How Is A Football Shirt Worth $1.28 Billion?

Wayne Rooney: Sponsored By Chevy, Goes For A Bevy

Adidas today announced a ten-year, £750 million ($1.28 billion) kit sponsorship deal with Manchester United.

The deal dwarfs the previous biggest kit sponsorship agreement, Adidas’s £31 million a year deal with Real Madrid and Nike’s £40 million a year deal with France’s national football side.

Let’s see how the club’s sponsorship deals add up.  All data is annual.

£75m kit from Adidas

£53m shirt naming from Chevrolet

£15m training ground naming from AON

= £143 million ($244m)

It more than doubles the club’s current £23.5m a year kit deal with Nike and £25m a year shirt naming deal with AON.

For context, that £143 million amply covers the annual wage bill of star players Wayne Rooney (£16m), Robin Van Persie (£10m) and Juan Mata (£7m) and, more importantly, the £71 million annual financing costs left from the Glazer family’s controversial debt-laden takeover of the club in 2005.

What’s in it for the sponsors?  AON claims its brand awareness grew from 39% to 50% during the first year of its shirt sponsorship.

Kit manufacturers get brand exposure, and also revenue from lucrative replica kit sales.  Fans buy an average of 1.4 million Manchester United shirts a year, putting it in an elite bracket of clubs that sell over a million shirts a year.  Real Madrid also sells 1.4m, Barcelona 1.15m.  Superstar players can spike that figure.  Real Madrid claimed to have recouped the £80 million ($137 million) cost of buying Cristiano Ronaldo in 2009 by selling 1.2 million Ronaldo 9 branded shirts in the player’s first season with the club.

Perhaps the figure that will matter most in the red half of Manchester is that Liverpool FC’s kit deal is worth £25 million a year, while the Merseyside club sells around 800,000 shirts a year.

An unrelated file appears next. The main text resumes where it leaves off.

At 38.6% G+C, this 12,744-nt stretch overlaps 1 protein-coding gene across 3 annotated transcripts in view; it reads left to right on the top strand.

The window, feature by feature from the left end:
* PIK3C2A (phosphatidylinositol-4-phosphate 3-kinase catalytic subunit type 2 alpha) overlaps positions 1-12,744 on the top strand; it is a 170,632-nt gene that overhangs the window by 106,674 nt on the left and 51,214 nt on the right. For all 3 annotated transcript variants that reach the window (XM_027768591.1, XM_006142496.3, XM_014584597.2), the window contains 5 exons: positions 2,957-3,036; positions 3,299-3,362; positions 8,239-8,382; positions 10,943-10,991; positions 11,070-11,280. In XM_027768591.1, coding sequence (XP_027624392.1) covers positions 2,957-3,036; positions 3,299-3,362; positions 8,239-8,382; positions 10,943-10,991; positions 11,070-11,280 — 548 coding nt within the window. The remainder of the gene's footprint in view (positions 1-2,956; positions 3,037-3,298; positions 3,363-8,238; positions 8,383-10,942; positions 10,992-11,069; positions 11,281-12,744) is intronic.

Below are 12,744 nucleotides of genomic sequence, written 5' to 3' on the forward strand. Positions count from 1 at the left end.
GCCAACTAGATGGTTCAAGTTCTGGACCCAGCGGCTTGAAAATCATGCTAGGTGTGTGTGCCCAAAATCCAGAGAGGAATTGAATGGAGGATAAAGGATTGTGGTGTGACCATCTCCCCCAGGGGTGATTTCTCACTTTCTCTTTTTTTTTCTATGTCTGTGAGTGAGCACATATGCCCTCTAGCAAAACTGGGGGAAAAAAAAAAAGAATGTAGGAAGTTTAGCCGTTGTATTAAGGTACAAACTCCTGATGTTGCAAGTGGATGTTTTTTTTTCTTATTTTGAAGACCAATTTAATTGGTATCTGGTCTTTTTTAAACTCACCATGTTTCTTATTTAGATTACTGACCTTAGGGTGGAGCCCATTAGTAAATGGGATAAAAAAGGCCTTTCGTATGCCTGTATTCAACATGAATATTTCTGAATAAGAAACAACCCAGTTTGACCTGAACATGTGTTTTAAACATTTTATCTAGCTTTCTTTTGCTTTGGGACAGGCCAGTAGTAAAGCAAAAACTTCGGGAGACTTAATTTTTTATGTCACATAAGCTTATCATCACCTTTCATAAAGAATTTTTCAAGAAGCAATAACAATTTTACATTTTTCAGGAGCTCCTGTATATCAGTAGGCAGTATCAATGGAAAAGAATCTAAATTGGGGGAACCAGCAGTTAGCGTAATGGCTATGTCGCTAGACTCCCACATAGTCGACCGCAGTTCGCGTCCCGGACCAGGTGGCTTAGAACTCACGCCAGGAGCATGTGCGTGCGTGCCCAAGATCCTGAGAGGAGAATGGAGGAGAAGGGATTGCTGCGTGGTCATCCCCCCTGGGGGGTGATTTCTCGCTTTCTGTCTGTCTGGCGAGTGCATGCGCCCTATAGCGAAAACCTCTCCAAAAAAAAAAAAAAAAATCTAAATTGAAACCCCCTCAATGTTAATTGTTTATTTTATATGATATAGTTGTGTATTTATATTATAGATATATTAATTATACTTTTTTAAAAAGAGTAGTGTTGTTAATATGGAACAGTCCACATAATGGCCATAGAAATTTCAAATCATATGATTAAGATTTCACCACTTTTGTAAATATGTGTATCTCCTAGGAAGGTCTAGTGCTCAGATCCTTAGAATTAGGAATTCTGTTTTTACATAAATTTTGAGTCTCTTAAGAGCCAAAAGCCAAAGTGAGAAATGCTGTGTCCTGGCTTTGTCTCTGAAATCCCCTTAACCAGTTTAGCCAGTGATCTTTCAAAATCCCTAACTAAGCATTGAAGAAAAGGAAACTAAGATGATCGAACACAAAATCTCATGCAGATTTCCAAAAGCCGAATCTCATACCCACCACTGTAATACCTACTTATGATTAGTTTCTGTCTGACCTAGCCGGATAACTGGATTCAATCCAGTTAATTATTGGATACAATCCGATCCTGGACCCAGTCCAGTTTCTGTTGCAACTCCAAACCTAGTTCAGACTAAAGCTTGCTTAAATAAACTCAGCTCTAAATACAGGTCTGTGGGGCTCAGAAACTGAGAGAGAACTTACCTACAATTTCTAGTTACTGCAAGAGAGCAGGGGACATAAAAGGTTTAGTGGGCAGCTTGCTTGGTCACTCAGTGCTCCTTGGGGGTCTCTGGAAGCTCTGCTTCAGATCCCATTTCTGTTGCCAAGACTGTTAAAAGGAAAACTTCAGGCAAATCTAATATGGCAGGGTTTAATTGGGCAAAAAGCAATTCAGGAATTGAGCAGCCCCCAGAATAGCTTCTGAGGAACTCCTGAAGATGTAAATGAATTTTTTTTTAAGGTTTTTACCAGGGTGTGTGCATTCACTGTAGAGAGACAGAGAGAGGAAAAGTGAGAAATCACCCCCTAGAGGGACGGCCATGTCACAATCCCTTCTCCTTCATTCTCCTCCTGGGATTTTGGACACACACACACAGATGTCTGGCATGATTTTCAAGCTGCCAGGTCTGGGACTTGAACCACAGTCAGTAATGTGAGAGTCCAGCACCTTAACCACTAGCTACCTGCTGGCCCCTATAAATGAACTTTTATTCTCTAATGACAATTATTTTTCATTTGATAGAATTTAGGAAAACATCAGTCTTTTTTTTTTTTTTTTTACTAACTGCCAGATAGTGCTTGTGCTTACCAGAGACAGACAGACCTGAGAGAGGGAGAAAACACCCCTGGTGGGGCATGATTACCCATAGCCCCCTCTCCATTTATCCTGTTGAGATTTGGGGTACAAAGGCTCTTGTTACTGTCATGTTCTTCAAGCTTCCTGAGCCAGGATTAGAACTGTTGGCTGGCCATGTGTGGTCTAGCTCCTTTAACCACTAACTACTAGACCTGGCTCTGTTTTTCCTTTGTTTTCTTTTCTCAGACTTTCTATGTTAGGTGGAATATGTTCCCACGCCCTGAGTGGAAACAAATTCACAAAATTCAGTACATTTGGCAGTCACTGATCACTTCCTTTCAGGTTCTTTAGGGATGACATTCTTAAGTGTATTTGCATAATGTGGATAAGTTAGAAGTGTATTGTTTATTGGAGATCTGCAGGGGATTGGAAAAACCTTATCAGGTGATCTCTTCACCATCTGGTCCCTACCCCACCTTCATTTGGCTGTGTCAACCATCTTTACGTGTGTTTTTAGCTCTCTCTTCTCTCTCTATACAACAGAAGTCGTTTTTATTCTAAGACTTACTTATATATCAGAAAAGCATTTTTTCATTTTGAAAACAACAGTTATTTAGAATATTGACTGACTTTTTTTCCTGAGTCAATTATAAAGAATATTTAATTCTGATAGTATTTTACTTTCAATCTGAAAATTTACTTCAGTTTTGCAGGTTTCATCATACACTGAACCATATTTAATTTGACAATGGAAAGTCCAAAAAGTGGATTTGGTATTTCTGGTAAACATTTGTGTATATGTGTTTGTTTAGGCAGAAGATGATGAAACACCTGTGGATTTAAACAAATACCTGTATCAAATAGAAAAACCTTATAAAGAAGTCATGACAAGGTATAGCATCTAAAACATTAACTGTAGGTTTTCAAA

3 thoughts on “How Is A Football Shirt Worth $1.28 Billion?

  1. Adam says:

    Thanks for sharing.

    I can’t count the number of times a client has briefed me to ‘use sponsorship to increase brand awareness’ and the equal number of times I have replied ‘then go buy a media plan’.

    And this is from a guy who’s business is sponsorship!

    AON reckons brand awareness rose 11 points in 12 months from a 25million quid shirt sponsorship? Great.

    Any idea what it did to brand perception?

    How do you reckon the hundreds of millions of fans of teams other than Man U now think of this brand?

    If the objective was brand awareness, the 25M could have been much better spent on media where the message and perception of AEO can be managed. Sponsorship is a very bad way to buy reach (whih is what you need for generci band awareness). Brands are paying a premium for the association with the club and this association has limited/no benefit to awareness.

    Sponsorship does so many thing so well……….. It provides a brand with a platform through which to ‘demonstrate’ rather than ‘tell’ it’s story. It can be used to leverage the sports/team/player brand equity to improve or shift the brands own personality. And it can introduce/reinforce a brand to a very specific geographical or psycho-graphic of audience (the Man U Fan) – all good and worthy thing that can be measured for an ROI. I just get so frustrated at lazy measures like brand awareness as the sole justification of sponsorship investment.

    • Thanks for reading the post. I’m making no judgment about whether AON’s outlay is worth the return, just quoting their own justification of the sponsorship (see the link in the post.) I’m sure that brand affiliation plays a part, as you suggest, otherwise Wayne Rooney’s chest is a dauntingly expensive billboard. And likely that geographical reach plays a part in shirt naming sponsorships: Standard Chartered and Chevy are basically inactive brands in England, so presumably they put their names on Liverpool and Man U shirts to reach audiences in Asia. I’d be interested to hear more about the economic case and the ROI behind other mea-sponsorships. Mail me at if there’s anything you can share.

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